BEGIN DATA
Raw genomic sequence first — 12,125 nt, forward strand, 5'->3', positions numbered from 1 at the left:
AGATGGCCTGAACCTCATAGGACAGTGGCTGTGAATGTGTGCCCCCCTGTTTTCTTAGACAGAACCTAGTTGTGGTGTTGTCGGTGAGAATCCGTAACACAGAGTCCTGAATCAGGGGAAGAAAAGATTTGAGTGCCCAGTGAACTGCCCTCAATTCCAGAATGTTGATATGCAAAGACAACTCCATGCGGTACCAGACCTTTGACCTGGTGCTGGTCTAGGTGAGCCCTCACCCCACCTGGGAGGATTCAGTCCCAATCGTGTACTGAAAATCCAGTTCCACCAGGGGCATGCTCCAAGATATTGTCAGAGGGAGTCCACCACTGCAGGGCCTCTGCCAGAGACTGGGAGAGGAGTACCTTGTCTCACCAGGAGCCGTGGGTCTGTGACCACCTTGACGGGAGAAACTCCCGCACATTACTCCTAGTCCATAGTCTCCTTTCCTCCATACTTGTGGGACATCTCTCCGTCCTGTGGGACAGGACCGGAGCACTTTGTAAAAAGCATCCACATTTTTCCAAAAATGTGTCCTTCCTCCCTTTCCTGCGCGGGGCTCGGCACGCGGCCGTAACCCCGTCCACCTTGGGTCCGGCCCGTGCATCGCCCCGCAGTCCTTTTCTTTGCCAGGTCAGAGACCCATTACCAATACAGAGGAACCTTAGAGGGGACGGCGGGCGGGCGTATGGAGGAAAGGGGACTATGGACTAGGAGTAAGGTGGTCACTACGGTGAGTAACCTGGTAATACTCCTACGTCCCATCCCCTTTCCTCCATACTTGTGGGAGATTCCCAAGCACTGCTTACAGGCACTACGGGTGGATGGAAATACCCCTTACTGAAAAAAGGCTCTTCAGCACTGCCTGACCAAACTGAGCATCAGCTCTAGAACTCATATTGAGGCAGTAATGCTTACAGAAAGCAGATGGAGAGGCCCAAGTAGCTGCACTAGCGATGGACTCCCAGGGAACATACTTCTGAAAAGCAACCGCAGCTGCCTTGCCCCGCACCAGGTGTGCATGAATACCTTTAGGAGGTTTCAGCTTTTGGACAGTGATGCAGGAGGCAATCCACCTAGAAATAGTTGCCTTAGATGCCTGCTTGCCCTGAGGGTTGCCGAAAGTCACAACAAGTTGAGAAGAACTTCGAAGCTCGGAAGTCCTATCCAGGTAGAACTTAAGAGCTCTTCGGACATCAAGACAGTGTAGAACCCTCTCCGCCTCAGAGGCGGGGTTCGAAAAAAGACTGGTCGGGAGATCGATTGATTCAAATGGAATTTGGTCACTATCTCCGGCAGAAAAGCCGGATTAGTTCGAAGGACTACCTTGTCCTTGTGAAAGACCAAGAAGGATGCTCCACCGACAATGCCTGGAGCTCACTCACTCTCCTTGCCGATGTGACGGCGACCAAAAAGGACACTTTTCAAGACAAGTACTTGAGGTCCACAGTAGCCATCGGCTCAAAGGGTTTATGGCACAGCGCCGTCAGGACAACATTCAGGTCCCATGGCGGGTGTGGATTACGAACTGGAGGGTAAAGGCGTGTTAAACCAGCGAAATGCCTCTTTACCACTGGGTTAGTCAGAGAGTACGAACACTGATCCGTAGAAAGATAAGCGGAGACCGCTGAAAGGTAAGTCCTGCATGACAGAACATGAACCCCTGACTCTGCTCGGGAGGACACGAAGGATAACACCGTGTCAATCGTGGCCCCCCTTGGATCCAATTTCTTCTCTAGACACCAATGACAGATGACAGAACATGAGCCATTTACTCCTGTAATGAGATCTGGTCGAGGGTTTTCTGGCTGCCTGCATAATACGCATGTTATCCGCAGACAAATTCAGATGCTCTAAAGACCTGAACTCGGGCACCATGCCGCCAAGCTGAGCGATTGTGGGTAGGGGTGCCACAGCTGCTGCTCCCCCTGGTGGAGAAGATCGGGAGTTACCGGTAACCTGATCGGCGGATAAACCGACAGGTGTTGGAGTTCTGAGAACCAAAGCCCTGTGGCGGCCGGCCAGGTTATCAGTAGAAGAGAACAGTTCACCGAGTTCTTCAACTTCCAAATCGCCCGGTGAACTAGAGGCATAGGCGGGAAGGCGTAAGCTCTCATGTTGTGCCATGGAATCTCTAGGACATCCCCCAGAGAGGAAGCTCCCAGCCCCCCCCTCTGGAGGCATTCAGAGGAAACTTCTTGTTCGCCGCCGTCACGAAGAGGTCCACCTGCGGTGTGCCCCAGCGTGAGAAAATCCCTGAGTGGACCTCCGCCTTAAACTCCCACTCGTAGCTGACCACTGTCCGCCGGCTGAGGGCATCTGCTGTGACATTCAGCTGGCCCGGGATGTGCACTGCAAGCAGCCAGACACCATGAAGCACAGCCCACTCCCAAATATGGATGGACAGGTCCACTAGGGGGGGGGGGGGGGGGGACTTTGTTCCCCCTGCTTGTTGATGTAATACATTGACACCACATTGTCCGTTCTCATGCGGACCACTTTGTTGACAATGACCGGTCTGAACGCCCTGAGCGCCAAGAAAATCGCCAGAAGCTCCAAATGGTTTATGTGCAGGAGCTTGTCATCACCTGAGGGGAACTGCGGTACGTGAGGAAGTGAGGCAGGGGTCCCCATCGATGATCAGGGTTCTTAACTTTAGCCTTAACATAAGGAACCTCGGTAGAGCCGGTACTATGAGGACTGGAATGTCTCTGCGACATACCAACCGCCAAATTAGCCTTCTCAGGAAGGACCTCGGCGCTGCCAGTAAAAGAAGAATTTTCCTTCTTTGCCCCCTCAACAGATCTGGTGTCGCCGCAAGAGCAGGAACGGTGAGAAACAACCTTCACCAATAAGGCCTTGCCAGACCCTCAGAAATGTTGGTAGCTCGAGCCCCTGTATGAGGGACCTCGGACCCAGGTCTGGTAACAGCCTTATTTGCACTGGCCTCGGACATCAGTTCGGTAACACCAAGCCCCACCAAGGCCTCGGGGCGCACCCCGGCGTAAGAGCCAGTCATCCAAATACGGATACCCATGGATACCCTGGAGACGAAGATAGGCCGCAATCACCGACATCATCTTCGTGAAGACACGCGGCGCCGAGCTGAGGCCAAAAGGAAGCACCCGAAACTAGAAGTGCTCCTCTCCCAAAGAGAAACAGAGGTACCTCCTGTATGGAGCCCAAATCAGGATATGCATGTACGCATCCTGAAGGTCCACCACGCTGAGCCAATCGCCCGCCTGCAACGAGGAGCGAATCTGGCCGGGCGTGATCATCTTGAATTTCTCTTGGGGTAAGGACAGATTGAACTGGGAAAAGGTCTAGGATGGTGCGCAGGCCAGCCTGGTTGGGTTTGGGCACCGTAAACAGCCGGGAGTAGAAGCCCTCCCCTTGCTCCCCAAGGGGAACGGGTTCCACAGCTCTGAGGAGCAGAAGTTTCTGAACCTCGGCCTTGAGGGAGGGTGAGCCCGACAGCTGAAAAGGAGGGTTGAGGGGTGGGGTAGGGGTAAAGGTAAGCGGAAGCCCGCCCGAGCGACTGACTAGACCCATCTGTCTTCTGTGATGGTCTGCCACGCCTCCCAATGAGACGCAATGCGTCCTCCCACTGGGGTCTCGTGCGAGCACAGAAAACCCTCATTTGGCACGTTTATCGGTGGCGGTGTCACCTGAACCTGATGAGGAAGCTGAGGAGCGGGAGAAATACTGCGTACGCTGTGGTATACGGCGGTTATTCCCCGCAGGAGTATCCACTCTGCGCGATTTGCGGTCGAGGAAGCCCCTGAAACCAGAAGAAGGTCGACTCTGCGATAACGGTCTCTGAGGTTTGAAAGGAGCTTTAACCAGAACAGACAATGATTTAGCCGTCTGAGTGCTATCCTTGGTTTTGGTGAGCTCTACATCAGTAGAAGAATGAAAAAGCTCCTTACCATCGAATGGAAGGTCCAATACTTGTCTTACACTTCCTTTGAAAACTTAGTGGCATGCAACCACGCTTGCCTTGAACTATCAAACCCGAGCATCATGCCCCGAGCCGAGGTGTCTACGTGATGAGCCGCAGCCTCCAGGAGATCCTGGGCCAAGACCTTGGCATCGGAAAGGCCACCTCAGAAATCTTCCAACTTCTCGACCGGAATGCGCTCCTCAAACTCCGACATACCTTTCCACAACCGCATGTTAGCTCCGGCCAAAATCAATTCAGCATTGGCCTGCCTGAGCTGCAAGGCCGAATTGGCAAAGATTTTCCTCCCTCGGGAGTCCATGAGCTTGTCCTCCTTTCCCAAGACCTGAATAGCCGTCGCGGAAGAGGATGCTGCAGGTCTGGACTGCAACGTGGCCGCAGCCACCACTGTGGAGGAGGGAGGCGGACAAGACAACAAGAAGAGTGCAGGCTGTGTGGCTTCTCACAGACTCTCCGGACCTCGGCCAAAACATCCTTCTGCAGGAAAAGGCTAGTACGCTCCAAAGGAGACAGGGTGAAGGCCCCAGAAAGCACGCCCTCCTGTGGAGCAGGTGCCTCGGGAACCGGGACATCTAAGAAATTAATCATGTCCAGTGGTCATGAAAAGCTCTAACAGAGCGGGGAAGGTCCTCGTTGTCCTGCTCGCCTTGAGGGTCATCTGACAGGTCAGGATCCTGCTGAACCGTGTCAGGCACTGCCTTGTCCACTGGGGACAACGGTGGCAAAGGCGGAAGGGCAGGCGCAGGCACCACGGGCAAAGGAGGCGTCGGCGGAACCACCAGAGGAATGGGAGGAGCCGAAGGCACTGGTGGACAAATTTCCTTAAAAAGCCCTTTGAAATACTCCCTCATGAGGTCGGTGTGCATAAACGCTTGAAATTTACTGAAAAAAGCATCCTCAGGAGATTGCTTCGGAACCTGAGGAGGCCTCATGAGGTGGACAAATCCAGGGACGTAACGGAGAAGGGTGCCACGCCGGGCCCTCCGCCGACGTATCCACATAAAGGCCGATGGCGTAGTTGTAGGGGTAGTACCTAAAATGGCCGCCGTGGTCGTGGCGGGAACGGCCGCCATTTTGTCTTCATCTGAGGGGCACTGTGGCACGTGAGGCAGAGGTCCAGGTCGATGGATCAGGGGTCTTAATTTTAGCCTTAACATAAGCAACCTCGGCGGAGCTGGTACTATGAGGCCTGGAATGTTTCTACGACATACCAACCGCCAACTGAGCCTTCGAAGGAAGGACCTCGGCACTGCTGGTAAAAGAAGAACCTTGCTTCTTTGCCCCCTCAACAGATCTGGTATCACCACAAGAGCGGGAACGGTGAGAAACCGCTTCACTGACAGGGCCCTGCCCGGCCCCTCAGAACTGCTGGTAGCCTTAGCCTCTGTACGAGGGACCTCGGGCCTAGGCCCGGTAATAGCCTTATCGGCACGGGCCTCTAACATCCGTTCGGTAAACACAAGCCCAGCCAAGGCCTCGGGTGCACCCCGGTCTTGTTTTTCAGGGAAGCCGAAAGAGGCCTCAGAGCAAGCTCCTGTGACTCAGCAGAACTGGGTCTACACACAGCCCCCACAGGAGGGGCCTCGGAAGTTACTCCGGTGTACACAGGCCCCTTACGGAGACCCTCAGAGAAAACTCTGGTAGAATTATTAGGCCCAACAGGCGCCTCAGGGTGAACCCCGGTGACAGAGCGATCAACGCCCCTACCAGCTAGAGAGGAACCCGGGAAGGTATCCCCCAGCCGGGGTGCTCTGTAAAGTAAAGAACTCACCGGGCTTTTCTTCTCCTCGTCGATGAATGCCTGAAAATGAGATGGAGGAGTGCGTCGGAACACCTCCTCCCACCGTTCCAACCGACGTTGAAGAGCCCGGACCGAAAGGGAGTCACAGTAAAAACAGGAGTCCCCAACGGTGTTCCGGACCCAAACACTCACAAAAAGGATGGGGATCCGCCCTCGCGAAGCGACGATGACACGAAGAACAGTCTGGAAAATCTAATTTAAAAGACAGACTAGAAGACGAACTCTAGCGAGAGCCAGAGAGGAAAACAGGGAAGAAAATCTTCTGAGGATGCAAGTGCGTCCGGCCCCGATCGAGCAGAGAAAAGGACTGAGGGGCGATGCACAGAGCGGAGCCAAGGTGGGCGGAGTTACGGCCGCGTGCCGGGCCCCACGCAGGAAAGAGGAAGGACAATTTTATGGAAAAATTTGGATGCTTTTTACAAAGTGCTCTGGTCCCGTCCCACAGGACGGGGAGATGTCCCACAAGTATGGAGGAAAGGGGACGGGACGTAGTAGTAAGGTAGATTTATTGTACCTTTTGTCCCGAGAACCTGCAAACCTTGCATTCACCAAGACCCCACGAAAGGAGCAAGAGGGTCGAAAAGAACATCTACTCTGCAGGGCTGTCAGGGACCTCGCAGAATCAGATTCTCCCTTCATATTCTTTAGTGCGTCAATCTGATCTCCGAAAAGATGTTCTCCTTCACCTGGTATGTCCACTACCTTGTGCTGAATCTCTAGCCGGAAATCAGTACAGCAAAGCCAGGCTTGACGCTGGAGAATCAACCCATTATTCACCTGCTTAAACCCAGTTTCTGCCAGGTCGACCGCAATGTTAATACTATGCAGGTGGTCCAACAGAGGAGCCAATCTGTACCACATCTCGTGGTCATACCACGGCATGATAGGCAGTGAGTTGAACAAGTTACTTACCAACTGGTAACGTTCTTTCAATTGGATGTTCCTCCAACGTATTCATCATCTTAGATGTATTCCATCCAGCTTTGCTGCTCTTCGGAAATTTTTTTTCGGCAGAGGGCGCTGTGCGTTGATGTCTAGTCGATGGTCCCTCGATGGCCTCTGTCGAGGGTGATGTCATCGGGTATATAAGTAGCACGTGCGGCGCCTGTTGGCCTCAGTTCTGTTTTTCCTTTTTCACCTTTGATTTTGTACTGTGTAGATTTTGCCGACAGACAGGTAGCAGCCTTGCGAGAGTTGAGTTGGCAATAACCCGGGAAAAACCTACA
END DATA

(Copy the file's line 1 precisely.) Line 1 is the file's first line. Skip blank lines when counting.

Raw genomic sequence first — 12,125 nt, forward strand, 5'->3', positions numbered from 1 at the left: